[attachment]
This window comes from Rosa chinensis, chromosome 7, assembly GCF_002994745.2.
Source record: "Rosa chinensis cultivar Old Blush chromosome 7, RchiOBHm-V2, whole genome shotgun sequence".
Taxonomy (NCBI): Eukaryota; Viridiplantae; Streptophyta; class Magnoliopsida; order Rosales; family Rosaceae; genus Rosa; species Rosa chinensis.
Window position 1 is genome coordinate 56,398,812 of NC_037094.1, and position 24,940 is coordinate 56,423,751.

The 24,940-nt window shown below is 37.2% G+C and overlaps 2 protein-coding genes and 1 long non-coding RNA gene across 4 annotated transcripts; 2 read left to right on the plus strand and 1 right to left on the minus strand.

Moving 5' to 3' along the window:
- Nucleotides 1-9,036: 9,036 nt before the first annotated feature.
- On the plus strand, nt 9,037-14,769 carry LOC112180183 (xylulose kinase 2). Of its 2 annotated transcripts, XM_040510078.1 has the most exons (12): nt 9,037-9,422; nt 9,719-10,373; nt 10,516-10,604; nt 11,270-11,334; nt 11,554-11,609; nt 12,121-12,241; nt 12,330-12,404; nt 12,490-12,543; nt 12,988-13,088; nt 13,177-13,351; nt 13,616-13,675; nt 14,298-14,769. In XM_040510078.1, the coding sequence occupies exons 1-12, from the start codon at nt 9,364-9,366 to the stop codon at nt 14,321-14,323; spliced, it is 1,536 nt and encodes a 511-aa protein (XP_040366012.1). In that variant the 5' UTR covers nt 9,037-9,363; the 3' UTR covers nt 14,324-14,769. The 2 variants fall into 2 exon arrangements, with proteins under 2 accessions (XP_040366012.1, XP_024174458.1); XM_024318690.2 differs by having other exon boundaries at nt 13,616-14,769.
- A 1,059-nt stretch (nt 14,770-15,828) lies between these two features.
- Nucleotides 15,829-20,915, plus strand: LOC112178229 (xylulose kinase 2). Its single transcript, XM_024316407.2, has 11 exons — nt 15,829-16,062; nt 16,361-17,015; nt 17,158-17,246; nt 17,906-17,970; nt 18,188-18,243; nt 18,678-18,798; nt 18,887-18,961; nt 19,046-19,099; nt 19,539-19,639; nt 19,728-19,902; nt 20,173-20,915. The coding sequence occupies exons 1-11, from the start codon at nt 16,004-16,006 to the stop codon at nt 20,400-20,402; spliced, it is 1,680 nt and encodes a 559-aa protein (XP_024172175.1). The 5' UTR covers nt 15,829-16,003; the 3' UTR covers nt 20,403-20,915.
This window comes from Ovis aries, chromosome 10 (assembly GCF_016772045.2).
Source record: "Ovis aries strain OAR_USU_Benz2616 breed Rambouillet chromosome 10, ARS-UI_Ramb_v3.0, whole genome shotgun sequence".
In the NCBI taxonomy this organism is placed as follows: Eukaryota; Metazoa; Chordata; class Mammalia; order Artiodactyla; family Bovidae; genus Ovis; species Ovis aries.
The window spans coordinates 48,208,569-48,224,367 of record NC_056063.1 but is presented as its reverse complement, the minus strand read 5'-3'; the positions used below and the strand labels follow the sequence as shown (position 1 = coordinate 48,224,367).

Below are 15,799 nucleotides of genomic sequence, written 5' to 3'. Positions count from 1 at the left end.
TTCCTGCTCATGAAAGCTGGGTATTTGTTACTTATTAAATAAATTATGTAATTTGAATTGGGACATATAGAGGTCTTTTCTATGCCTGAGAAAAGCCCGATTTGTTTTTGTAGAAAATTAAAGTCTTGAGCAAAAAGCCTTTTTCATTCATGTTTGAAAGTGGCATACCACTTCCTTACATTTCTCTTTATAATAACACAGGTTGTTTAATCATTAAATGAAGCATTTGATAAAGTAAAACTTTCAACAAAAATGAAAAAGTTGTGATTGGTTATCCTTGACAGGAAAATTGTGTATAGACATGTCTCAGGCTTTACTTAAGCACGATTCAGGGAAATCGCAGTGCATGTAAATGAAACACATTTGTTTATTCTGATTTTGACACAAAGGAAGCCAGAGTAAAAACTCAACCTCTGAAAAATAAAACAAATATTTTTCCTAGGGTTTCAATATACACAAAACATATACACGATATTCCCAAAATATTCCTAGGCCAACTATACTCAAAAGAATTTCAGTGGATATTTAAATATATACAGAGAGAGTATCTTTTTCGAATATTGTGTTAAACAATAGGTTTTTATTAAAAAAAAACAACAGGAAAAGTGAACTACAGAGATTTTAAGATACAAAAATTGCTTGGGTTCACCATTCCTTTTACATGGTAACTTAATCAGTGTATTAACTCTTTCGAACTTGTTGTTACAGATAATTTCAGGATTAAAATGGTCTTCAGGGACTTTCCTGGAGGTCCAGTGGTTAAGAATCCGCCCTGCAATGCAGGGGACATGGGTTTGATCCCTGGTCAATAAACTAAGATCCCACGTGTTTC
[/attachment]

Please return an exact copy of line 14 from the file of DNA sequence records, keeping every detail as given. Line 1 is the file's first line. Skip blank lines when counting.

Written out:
The window spans coordinates 48,208,569-48,224,367 of record NC_056063.1 but is presented as its reverse complement, the minus strand read 5'-3'; the positions used below and the strand labels follow the sequence as shown (position 1 = coordinate 48,224,367).